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I Never Trained Anyone

If you’ve missed the previous posts in our summer series, you can find them here:

Earlier this summer, I proposed that we step forward as learners. We’re in a world that none of us has been before, and to say that everything that we knew about ministry and leadership 3 years ago equips us for leading today would be naïve!

I also asked you to invite one of your leadership teams to listen to and engage the conversation. I chose to take on this project mostly by remembering back to when I didn’t know much as a leader and made lots of mistakes. I’ve hopefully elicited an occasional head nod or shake and maybe a smile…and maybe, a transferrable truth!

You see, whatever is trending in the wrong direction in your church now is likely to reach a point where it decidedly accelerates unless you begin to think, lead and act differently!

Sunday’s Coming…

Early on I learned to “produce.” Attract. Connect. But I never learned to disciple and send! Producing was a necessity, of sorts. And, for the most part, that meant “talk,” in various forms!

My leadership role was as a pastor. Yours might be different.

I think I conducted 10 funerals my first month soloing as a pastor! (More funerals than I had been at my whole life!)

Sunday seemed to come every other day.

Confirmation class in the school for kids and a Bible study or two for adults in Walther Hall.

Every week… Sunday was coming! And, if it didn’t contribute to getting ready for or wrapping up from… it just didn’t become a priority.

The tread mill was moving pretty fast and if I didn’t quicken my step I’d fall off the congregational belt!

So, I never learned to disciple and send! To be truthful, I’d never seen it modeled. Never received it myself in a way that I could replicate in the lives of others. Never heard it talked about or valued.

How did that happen?

Here’s the problem: Back in those early, uncertain days of my leadership, we still lived in a world of:

If you can speak, you can lead.

I had my heroes… orators, all of them.

I quietly had my own “metrics” that were close to my heart (just like you do!):

  • Average Annual Worship Attendance Up Over Last Year (Imagine my disappointment with a January Sunday snowstorm that could cut our attendance in half!…setting us back for the year.)
  • Adult baptisms and Confirmations: 30!
  • 50% of the membership of our large, old church in worship on every Sunday

There was a lot embedded in those metrics!

Keep in mind, it’s not like we weren’t faithful to the Word of God, or didn’t proclaim the saving Gospel of Jesus Christ, or didn’t celebrate the hope of the resurrection at every funeral and elsewhere.

There were things that counted! Or better stated: that I counted.

Overplay a strength; it becomes a weakness! ((This would be a great place to pause with your leaders for some honest reflections.))

But I never counted the people who were discipled to be sent as leaders beyond the church!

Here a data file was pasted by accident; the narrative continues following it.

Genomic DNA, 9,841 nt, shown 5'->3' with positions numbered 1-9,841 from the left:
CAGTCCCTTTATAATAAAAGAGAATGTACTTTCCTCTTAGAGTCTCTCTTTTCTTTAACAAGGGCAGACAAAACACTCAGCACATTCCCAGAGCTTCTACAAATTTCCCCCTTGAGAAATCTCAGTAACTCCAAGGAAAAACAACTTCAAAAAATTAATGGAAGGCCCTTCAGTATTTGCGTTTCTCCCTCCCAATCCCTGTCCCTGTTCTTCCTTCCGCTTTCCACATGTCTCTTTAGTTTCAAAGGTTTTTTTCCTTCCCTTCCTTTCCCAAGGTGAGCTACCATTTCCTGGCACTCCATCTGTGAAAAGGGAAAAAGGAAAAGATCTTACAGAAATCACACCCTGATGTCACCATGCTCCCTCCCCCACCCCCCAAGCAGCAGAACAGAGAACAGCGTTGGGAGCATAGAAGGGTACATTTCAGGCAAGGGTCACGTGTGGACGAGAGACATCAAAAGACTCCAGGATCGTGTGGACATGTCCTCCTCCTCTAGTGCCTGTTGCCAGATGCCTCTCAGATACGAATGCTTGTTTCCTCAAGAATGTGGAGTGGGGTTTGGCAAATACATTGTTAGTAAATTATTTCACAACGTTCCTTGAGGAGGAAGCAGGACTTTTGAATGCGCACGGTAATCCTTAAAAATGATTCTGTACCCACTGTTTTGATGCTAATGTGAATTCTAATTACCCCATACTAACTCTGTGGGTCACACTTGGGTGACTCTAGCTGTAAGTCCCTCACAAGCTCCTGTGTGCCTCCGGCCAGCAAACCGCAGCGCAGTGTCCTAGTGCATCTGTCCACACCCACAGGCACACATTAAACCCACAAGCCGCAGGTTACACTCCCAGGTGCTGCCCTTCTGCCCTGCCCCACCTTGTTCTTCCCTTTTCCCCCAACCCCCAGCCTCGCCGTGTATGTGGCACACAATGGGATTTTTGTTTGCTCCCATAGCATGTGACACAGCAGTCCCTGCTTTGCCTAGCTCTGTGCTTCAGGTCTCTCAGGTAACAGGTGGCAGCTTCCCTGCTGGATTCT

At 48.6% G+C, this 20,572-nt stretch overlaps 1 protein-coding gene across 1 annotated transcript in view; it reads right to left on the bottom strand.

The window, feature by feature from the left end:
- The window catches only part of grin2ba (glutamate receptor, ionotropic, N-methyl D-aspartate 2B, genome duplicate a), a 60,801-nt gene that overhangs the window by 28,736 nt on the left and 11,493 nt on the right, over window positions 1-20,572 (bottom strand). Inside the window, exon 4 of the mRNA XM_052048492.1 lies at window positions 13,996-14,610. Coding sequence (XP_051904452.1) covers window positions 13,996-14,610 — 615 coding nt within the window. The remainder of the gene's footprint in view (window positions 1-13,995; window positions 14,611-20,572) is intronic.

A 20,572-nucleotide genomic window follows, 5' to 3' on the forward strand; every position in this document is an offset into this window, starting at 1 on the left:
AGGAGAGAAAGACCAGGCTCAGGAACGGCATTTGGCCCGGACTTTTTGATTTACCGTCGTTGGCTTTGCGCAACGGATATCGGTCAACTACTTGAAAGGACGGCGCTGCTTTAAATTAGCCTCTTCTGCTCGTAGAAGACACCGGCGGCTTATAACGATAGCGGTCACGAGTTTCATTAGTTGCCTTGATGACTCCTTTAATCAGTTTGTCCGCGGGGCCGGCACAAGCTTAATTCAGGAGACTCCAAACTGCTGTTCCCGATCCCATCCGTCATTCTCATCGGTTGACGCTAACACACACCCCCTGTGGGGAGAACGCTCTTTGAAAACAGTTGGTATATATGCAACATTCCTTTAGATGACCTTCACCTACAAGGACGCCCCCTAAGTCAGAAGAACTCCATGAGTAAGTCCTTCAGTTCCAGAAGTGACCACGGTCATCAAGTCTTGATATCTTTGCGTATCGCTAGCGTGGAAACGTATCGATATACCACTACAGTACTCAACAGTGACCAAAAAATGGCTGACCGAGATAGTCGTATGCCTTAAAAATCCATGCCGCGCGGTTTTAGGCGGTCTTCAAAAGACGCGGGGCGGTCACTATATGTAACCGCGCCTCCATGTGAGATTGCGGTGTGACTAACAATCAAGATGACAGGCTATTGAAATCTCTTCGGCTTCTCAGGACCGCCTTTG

I guess because I never discipled anyone to be sent beyond the church and its programs.

((This might be another place to pause for some honest conversation amongst your leadership.))

I knew how to recruit volunteers to fill church programs, but even there, I never trained them. I never invested in them to become stronger, better leaders. We all expected them to be godly, growing, faithful to their spouse, etc. but never invested in their character!

Jesus attracted the crowds and drew smaller groups closer to Him. Occasionally, He’d even challenge the crowds in such a way as to shrink the crowds. But it’s obvious that Jesus also discipled some to be sent.

First it was just Himself.

Then the 12. (Occasionally the 3.)

Then the 72.

120! Discipled and sent. The few to reach the many!

You might still have your oratorical heroes, but while you weren’t looking the world shifted from:

If you can speak/teach/preach/talk, you can lead... to… If you can train/invest/send you can lead!

Jesus always did both. He could attract a crowd with His teaching and miracles and healing but He trained and sent a few.

Here’s the good news.

About 80% of your people can be discipled with a rather standardized “life on life” model of discipleship that is filled with:

  • Teaching
  • “Put into practice”
  • Encouragement
  • Accountability
  • Appropriate sized risks and failures
  • Repetition
  • Celebration
  • Reproduction in the lives of others

(Read Luke 8, 9 & 10 and see them all in play.)

In a couple of weeks, I’ll have more to share about a unique way that multipli.org can make a difference this fall.

What do you think?

4 Responses

  1. This is a very good word that we should reflect on as leaders. How do we equip people to fulfill their calling more and then fulfilling our needs? Thank you.

    • Gail & Jock Ficken says:

      Jason. You’re a great thinker. Doing great stuff. Leaders like you give hope to others

  2. NICIMPAYE Pierre Claver says:

    Thank you for the great teaching . We need to disciple the people around us .Church programs can mislead us from fulfilling God’s mission. I love the inspiration that i am getting from PLI . I am learning to reproduce in the lives of other people . Pastor Peter Claver / PLI BURUNDI

    • Gail & Jock Ficken says:

      Scott and Gail and I are so blessed by your leadership and collaboration with PLI. Thank you!

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